Last week, my wife and children agreed that if I were ever to stop shaving, disaster would ensue. Whether I aim for a goatee, mutton chops or a brawny beard, the genetics for success are simply missing.
So I’m settled with the fact that, from eternity, God has ordained that I grow no facial hair, but only recently did I realize the weight of my predicament. The writer E.B. White once remarked that a simple bout of hay fever could turn the course of history. The same could be said, perhaps, for a decent sprout of facial hair.
In fact, though the subject seems miniscule, I quipped once that I’d someday write a book on the religious history of facial hair. After all, the Law of Moses addressed stipulations about facial hair. And great theologians through the ages have pondered the significance of a healthy beard. Take the early church father Augustine of Hippo, for example: To my clean-shaven shame, he wrote, “The beard signifies the courageous; the beard distinguishes the grown men, the earnest, the active, the vigorous.” A little earlier, the church father Lactantius called facial hair “the beauty of manliness and strength.”
Within the medieval church of Western Europe, only ordained priests – always beardless – could partake of the cup during communion. Why did this development occur in the church? The custom, historian Diarmaid MacCulloch once mused, “has never received any better explanation than that there was worry that the Lord’s blood might be caught in the mustaches and beards of the male faithful.”
Then, during the onset of Protestantism in the 1500s, how did Reformation-minded ministers set themselves apart from the Roman Catholic priests? They grew full-length beards, of course. And sometimes, when the powers-that-be turned against these Reformers, their beards would be plucked out by their persecutors.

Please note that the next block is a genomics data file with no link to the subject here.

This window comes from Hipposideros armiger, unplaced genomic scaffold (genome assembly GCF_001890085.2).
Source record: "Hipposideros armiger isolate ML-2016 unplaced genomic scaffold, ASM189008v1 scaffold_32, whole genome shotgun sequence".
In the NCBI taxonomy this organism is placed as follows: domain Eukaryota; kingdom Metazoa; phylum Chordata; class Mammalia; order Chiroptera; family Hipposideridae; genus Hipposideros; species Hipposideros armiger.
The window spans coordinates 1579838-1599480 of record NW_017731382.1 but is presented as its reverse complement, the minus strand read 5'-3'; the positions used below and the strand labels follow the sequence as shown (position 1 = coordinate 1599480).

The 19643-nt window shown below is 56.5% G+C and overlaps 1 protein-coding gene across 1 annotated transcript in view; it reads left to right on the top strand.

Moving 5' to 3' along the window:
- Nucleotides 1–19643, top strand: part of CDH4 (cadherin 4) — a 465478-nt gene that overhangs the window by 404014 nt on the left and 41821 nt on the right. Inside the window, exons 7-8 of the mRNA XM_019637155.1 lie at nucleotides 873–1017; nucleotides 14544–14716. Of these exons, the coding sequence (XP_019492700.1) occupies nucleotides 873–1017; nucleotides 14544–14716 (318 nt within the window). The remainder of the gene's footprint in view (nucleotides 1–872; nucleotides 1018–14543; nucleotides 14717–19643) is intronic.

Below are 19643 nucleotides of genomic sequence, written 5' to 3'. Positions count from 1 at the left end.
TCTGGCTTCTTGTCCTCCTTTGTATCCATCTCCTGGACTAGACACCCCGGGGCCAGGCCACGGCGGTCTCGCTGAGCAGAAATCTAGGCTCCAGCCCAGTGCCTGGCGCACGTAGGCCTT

Later, during the 19th-century, the famous Baptist (and bearded) preacher Charles Spurgeon told his students, “If you feel that you want something else, why, then grow a beard! A habit, most natural, scriptural, manly, and beneficial.”
Earlier in his life, the young and then-beardless Spurgeon faced criticism from older ministers for presuming to address his elders, according to an article on www.spurgeon.org (the website for Midwestern Baptist Theological Seminary’s Spurgeon Center for Biblical Preaching). One of his critics, alluding to 2 Samuel 10:5, said “it was a pity that boys did not adopt the Scripture practice of tarrying at Jericho till their beards were grown.”
In reply, the teenage Spurgeon reminded his audience that the passage referred not to beardless boys, but to full-grown men whose beards had been shaved off by enemies, to their shame. They tarried in Jericho to regrow their beards and regain their honor. Spurgeon later told his students, “The beard of reputation once shorn is hard to grow again.”
As heaven would have it, Spurgeon’s effective reply opened a door to the pastorate at New Park Street Chapel in London, kickstarting a successful, lifelong ministry.
That such a minor issue would jumpstart such a significant ministry should come as no surprise to us. Christians have always gloried in the microscopic. As people say, the devil’s in the details; therefore, Christians through the ages have labored to exorcise every detail for the glory of God. There’s no ministry too small for the follower of Christ – and there’s no way on this earth for measuring the eternal impact of the smallest act of faithfulness.
Noah Oldham, an elder at August Gate Church and North American Mission Board SEND City coordinator in St. Louis, has grasped something of this truth. “As pastors,” he told me in 2016, “we tell people all the time, ‘Use whatever gifts and passions you have for the glory of God – and even hobbies can do that.’”
As it so happens, Oldham’s hobby grew out of concern for his facial hair. To keep their beards in good shape – so I’m told – men must condition their hair and skin with special beard oils. So, after reading a massive handbook on essential oils and doing other research online, Oldham began his own line of beard oils. He sells his product and invests the proceeds for eternal endeavors. As a result, during the past two years, he’s helped support four missionaries on a monthly basis.
May his tribe increase, and may his beard grow thick and flowing.